Visiting Sonja Larsson at the old school in Årsta where she has her studio. Up on the hill, the snow lies pristine, the sky is blue and the studio building is flooded with light, both indoors and out. If we were to hold a snowflake under a magnifying glass, we would see an image not unlike the paintings hanging on her studio walls. The difference is that the myriad of snow crystals here all look the same, as they did the year before and as they will the next year, whereas that which awaits us in the studio has an unpredictable dynamic.
The first thing that catches my eye in there is a huge, red “four-leafed clover” that I once saw in an exhibition but don’t recognise now because it has gained so much body since it was last shown. The play of lines has grown denser, with a volume that raises it from the painted surface. This transformation tells of Sonja Larsson’s relationship to her own works, a dialogue that is ongoing, with no end. When a work reaches its saturation point, the conversation simply moves to the next canvas or sheet of acrylic glass.
She describes her method: Each line in the tight mesh requires her to guide the masking tape, a task that must demand unimaginable patience, and where most of the work is torn off and discarded before the result appears in its fragile purity.
Her driving force, she says, is the pleasure she feels every day as she approaches the studio, the pleasure in picking up the thread from the previous day’s dialogue with her materials. A vital part of her oeuvre consists of perceiving rhythms, harmonies and strains of melody beyond the sticky balls of masking tape, while remaining aware that the result does not spring from a pre-calculated system but from what happens to the image when it is liberated from the next layer of tape. Surprise is the factor that makes the effort enjoyable.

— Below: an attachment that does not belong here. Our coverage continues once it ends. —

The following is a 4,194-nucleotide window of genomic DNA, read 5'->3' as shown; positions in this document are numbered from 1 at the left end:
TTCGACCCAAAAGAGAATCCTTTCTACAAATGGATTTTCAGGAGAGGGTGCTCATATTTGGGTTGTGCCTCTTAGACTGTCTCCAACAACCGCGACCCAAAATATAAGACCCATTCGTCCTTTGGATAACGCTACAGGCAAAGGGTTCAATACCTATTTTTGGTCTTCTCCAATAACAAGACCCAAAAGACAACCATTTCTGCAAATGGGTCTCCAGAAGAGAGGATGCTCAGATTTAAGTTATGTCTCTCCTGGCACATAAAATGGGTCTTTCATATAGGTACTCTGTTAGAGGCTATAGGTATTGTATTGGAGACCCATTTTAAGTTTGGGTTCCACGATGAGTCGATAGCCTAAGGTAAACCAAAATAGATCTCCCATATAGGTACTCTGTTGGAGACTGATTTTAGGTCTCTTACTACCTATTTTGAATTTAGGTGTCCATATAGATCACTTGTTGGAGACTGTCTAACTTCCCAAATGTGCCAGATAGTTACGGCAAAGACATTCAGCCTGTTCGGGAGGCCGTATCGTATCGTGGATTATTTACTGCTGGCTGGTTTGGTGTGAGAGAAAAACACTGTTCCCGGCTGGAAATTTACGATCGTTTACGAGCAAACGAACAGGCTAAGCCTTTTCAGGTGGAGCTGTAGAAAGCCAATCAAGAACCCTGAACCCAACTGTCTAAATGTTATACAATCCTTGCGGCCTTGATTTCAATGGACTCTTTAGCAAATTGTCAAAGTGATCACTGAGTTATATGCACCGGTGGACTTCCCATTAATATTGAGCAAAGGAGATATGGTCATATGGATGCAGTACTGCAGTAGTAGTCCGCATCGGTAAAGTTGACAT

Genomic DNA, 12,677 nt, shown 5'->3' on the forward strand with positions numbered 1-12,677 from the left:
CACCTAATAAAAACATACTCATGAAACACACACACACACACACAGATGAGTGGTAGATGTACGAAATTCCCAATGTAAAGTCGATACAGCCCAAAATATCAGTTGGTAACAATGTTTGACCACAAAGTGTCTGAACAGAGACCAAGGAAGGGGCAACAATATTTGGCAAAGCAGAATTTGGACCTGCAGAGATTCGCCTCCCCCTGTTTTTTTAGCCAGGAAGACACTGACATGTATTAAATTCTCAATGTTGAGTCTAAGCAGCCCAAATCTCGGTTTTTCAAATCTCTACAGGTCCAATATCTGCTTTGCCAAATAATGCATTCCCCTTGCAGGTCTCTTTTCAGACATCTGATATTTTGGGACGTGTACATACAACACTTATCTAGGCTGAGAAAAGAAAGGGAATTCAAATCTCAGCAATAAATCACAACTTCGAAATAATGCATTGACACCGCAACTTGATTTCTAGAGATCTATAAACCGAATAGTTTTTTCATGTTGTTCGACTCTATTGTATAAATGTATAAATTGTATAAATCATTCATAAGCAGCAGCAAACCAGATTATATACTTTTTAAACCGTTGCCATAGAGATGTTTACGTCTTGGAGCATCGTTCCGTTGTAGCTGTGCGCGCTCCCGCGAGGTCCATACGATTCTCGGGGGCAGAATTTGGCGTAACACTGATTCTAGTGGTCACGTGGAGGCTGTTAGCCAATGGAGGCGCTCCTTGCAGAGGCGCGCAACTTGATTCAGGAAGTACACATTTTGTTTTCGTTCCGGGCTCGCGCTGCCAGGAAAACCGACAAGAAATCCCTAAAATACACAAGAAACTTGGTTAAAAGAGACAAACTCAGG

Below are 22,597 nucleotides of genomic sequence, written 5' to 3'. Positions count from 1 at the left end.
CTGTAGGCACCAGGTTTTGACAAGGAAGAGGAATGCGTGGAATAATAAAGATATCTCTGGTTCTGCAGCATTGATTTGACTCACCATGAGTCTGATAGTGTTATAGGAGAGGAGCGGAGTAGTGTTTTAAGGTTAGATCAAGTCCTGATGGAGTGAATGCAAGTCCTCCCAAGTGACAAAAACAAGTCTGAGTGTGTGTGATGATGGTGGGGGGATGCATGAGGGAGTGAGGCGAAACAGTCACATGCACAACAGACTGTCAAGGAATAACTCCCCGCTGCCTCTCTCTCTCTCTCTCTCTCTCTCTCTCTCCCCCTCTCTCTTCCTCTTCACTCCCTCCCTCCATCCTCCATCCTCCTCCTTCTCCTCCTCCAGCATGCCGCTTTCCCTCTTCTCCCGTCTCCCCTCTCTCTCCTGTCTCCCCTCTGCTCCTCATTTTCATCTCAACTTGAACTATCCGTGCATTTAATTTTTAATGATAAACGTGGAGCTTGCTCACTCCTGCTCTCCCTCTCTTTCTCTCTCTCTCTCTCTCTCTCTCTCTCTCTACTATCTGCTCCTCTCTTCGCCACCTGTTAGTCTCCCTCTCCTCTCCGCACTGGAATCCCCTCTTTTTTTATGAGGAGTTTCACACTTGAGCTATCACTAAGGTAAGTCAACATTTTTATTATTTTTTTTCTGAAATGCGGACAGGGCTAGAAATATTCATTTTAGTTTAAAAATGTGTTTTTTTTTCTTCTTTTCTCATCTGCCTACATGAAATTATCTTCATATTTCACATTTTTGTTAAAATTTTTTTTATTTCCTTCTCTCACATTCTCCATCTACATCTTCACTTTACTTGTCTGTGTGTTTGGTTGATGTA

Looking at these paintings, our conversation easily progresses to music, especially music that includes a large or small portion of improvisation, a kind of improvisation that embraces the musician and creates a new entity of the player and what is played. Keith Jarrett’s strings of notes come close to the play of lines in the paintings, not just as an end result but as a road towards what finally meets the viewer and the listener.
Could Keith Jarrett play the Köln Concert identically a second or third time? None of us believe he could, just as it would be impossible to create identical copies of these paintings.
One decision is made at the start: Where a line is to begin and end. This saves the paintings from chaos. The artist takes control of the rhythmic grid that prevents the play of lines from turning cannibalistic and self-destructive.
Just as music cannot do without silence, this visual music depends on the empty spaces. We can catch our breath and rest our gaze before the rhythm recaptures them and moves the experience onwards.
The discipline that is nevertheless involved in the improvised and mutual effort generates a regularity and repetition in these pauses. Discovering this, the artist inverts her reading of the image and lets the ”silent” parts speak – or even sing. A delicate bell shape takes over the surface painted in different shades of white. The plane is now filled with a minimalist and discreet, repetitive rhythm as a point of departure for entirely new visual conquests. Whiteness and silence are the state of potential.